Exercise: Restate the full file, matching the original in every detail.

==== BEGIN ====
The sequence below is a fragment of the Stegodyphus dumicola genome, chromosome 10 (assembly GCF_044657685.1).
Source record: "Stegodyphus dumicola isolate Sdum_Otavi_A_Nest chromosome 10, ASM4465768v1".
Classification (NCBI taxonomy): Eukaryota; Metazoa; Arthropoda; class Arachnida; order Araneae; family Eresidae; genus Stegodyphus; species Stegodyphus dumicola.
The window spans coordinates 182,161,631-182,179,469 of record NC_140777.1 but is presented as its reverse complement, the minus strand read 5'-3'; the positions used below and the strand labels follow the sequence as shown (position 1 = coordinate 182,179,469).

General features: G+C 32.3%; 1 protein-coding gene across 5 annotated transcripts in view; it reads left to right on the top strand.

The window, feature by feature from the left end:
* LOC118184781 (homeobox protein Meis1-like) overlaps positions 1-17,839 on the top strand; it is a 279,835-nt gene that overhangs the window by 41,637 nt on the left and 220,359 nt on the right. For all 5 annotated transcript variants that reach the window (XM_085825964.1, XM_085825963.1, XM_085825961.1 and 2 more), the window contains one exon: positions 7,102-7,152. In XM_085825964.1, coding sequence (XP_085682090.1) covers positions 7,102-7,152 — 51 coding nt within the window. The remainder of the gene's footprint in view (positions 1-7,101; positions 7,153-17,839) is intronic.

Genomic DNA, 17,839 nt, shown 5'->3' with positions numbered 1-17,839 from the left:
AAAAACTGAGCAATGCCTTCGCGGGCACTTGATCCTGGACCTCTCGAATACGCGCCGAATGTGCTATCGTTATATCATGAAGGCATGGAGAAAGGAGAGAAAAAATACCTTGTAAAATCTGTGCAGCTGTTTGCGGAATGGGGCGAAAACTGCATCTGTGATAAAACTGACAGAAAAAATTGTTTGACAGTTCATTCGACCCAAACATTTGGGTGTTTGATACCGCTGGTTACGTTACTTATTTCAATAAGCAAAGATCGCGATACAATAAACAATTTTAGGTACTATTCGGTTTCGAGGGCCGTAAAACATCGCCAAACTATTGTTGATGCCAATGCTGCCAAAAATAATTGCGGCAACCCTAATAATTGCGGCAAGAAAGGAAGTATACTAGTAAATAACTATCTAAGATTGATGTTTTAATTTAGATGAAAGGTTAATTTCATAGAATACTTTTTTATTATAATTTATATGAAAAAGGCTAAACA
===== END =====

The sequence below is a fragment of the Stegodyphus dumicola genome, chromosome 10 (assembly GCF_044657685.1).
Source record: "Stegodyphus dumicola isolate Sdum_Otavi_A_Nest chromosome 10, ASM4465768v1".
Classification (NCBI taxonomy): Eukaryota; Metazoa; Arthropoda; class Arachnida; order Araneae; family Eresidae; genus Stegodyphus; species Stegodyphus dumicola.
The window spans coordinates 182,161,631-182,179,469 of record NC_140777.1 but is presented as its reverse complement, the minus strand read 5'-3'; the positions used below and the strand labels follow the sequence as shown (position 1 = coordinate 182,179,469).

General features: G+C 32.3%; 1 protein-coding gene across 5 annotated transcripts in view; it reads left to right on the top strand.

The window, feature by feature from the left end:
* LOC118184781 (homeobox protein Meis1-like) overlaps positions 1-17,839 on the top strand; it is a 279,835-nt gene that overhangs the window by 41,637 nt on the left and 220,359 nt on the right. For all 5 annotated transcript variants that reach the window (XM_085825964.1, XM_085825963.1, XM_085825961.1 and 2 more), the window contains one exon: positions 7,102-7,152. In XM_085825964.1, coding sequence (XP_085682090.1) covers positions 7,102-7,152 — 51 coding nt within the window. The remainder of the gene's footprint in view (positions 1-7,101; positions 7,153-17,839) is intronic.

Genomic DNA, 17,839 nt, shown 5'->3' with positions numbered 1-17,839 from the left:
AAAAACTGAGCAATGCCTTCGCGGGCACTTGATCCTGGACCTCTCGAATACGCGCCGAATGTGCTATCGTTATATCATGAAGGCATGGAGAAAGGAGAGAAAAAATACCTTGTAAAATCTGTGCAGCTGTTTGCGGAATGGGGCGAAAACTGCATCTGTGATAAAACTGACAGAAAAAATTGTTTGACAGTTCATTCGACCCAAACATTTGGGTGTTTGATACCGCTGGTTACGTTACTTATTTCAATAAGCAAAGATCGCGATACAATAAACAATTTTAGGTACTATTCGGTTTCGAGGGCCGTAAAACATCGCCAAACTATTGTTGATGCCAATGCTGCCAAAAATAATTGCGGCAACCCTAATAATTGCGGCAAGAAAGGAAGTATACTAGTAAATAACTATCTAAGATTGATGTTTTAATTTAGATGAAAGGTTAATTTCATAGAATACTTTTTTATTATAATTTATATGAAAAAGGCTAAACA